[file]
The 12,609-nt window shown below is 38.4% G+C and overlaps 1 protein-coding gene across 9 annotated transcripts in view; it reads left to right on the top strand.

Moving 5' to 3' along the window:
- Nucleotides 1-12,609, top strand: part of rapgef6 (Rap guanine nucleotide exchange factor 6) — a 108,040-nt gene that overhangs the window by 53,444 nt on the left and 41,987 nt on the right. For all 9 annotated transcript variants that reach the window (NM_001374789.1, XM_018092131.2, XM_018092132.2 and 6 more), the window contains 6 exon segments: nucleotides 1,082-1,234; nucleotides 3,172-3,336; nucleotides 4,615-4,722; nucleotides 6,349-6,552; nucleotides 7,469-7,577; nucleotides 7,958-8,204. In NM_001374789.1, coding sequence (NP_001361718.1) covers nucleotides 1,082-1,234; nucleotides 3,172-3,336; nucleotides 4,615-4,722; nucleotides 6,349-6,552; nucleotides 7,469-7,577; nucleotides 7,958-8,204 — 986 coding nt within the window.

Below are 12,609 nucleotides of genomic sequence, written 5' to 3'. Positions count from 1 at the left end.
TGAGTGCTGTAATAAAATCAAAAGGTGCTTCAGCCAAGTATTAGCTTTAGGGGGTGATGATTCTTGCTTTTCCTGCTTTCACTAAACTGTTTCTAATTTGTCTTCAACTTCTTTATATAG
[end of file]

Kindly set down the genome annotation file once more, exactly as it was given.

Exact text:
The 12,609-nt window shown below is 38.4% G+C and overlaps 1 protein-coding gene across 9 annotated transcripts in view; it reads left to right on the top strand.

Moving 5' to 3' along the window:
- Nucleotides 1-12,609, top strand: part of rapgef6 (Rap guanine nucleotide exchange factor 6) — a 108,040-nt gene that overhangs the window by 53,444 nt on the left and 41,987 nt on the right. For all 9 annotated transcript variants that reach the window (NM_001374789.1, XM_018092131.2, XM_018092132.2 and 6 more), the window contains 6 exon segments: nucleotides 1,082-1,234; nucleotides 3,172-3,336; nucleotides 4,615-4,722; nucleotides 6,349-6,552; nucleotides 7,469-7,577; nucleotides 7,958-8,204. In NM_001374789.1, coding sequence (NP_001361718.1) covers nucleotides 1,082-1,234; nucleotides 3,172-3,336; nucleotides 4,615-4,722; nucleotides 6,349-6,552; nucleotides 7,469-7,577; nucleotides 7,958-8,204 — 986 coding nt within the window.

Below are 12,609 nucleotides of genomic sequence, written 5' to 3'. Positions count from 1 at the left end.
TGAGTGCTGTAATAAAATCAAAAGGTGCTTCAGCCAAGTATTAGCTTTAGGGGGTGATGATTCTTGCTTTTCCTGCTTTCACTAAACTGTTTCTAATTTGTCTTCAACTTCTTTATATAG